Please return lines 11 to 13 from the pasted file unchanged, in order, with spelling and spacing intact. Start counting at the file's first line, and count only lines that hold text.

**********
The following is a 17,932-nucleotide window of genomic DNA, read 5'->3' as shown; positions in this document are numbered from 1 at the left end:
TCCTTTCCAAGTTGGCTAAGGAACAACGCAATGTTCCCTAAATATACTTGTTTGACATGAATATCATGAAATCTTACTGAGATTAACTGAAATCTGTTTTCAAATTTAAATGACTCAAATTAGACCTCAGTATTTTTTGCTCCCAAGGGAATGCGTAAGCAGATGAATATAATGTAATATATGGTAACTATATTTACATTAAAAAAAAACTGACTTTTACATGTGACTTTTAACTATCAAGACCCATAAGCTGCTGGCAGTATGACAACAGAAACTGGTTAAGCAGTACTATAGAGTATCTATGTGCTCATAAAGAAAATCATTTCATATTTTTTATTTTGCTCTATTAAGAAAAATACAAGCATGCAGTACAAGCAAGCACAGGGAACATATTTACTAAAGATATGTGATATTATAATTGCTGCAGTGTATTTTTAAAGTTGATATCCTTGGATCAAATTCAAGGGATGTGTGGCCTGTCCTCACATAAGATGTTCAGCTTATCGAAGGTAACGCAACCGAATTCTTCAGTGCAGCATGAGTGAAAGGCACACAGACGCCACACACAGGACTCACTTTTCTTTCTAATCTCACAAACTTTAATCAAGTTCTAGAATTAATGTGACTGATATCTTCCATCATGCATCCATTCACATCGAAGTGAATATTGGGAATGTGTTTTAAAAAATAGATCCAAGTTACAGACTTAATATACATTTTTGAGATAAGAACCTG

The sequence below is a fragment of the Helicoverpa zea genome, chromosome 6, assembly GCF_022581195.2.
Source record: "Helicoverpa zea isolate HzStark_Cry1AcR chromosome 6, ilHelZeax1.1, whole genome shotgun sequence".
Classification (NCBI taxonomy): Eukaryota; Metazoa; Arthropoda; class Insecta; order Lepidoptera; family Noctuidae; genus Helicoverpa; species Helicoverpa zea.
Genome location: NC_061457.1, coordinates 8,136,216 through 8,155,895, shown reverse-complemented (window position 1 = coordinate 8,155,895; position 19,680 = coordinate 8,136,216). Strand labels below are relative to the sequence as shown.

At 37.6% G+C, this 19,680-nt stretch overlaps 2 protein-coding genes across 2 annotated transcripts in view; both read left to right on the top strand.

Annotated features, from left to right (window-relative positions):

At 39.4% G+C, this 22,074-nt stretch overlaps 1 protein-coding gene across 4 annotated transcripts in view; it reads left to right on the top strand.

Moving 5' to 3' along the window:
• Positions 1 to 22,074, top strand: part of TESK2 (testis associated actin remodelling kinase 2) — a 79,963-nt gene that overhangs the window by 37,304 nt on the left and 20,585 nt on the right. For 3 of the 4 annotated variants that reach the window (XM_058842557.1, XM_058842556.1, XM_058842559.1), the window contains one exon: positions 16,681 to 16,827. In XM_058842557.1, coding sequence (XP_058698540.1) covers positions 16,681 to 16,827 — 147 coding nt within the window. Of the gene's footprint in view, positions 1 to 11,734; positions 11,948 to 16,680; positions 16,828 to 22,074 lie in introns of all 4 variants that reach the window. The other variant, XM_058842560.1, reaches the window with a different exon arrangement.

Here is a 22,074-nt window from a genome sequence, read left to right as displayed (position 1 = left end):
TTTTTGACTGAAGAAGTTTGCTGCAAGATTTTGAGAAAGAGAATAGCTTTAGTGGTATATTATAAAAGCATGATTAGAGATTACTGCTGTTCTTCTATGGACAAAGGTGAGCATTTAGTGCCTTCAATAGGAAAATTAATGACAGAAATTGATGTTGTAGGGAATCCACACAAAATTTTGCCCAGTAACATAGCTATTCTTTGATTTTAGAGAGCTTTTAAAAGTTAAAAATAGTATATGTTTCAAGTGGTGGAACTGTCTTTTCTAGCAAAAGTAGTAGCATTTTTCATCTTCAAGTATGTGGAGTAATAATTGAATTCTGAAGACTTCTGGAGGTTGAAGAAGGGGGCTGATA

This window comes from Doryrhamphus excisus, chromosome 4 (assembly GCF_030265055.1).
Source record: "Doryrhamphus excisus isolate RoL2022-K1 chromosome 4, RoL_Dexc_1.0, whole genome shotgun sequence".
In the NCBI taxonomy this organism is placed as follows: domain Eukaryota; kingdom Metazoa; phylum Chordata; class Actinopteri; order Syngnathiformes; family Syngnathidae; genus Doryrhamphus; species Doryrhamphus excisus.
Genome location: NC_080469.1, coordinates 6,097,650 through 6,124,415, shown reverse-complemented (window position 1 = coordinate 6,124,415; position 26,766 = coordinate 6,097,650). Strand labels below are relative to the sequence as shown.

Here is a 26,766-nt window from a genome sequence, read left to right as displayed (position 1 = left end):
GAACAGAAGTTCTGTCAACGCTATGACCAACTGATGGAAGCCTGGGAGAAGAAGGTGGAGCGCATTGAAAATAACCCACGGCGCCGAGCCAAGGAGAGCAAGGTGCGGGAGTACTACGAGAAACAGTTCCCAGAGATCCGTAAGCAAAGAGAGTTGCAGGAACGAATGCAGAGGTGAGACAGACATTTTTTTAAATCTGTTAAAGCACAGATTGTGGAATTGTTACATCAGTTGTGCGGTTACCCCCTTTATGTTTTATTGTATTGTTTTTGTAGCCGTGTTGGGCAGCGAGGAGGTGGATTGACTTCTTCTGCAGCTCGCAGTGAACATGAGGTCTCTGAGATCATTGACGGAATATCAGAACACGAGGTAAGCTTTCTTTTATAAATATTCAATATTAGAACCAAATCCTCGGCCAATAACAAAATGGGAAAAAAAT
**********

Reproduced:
• Positions 1 to 22,074, top strand: part of TESK2 (testis associated actin remodelling kinase 2) — a 79,963-nt gene that overhangs the window by 37,304 nt on the left and 20,585 nt on the right. For 3 of the 4 annotated variants that reach the window (XM_058842557.1, XM_058842556.1, XM_058842559.1), the window contains one exon: positions 16,681 to 16,827. In XM_058842557.1, coding sequence (XP_058698540.1) covers positions 16,681 to 16,827 — 147 coding nt within the window. Of the gene's footprint in view, positions 1 to 11,734; positions 11,948 to 16,680; positions 16,828 to 22,074 lie in introns of all 4 variants that reach the window. The other variant, XM_058842560.1, reaches the window with a different exon arrangement.

Here is a 22,074-nt window from a genome sequence, read left to right as displayed (position 1 = left end):
TTTTTGACTGAAGAAGTTTGCTGCAAGATTTTGAGAAAGAGAATAGCTTTAGTGGTATATTATAAAAGCATGATTAGAGATTACTGCTGTTCTTCTATGGACAAAGGTGAGCATTTAGTGCCTTCAATAGGAAAATTAATGACAGAAATTGATGTTGTAGGGAATCCACACAAAATTTTGCCCAGTAACATAGCTATTCTTTGATTTTAGAGAGCTTTTAAAAGTTAAAAATAGTATATGTTTCAAGTGGTGGAACTGTCTTTTCTAGCAAAAGTAGTAGCATTTTTCATCTTCAAGTATGTGGAGTAATAATTGAATTCTGAAGACTTCTGGAGGTTGAAGAAGGGGGCTGATA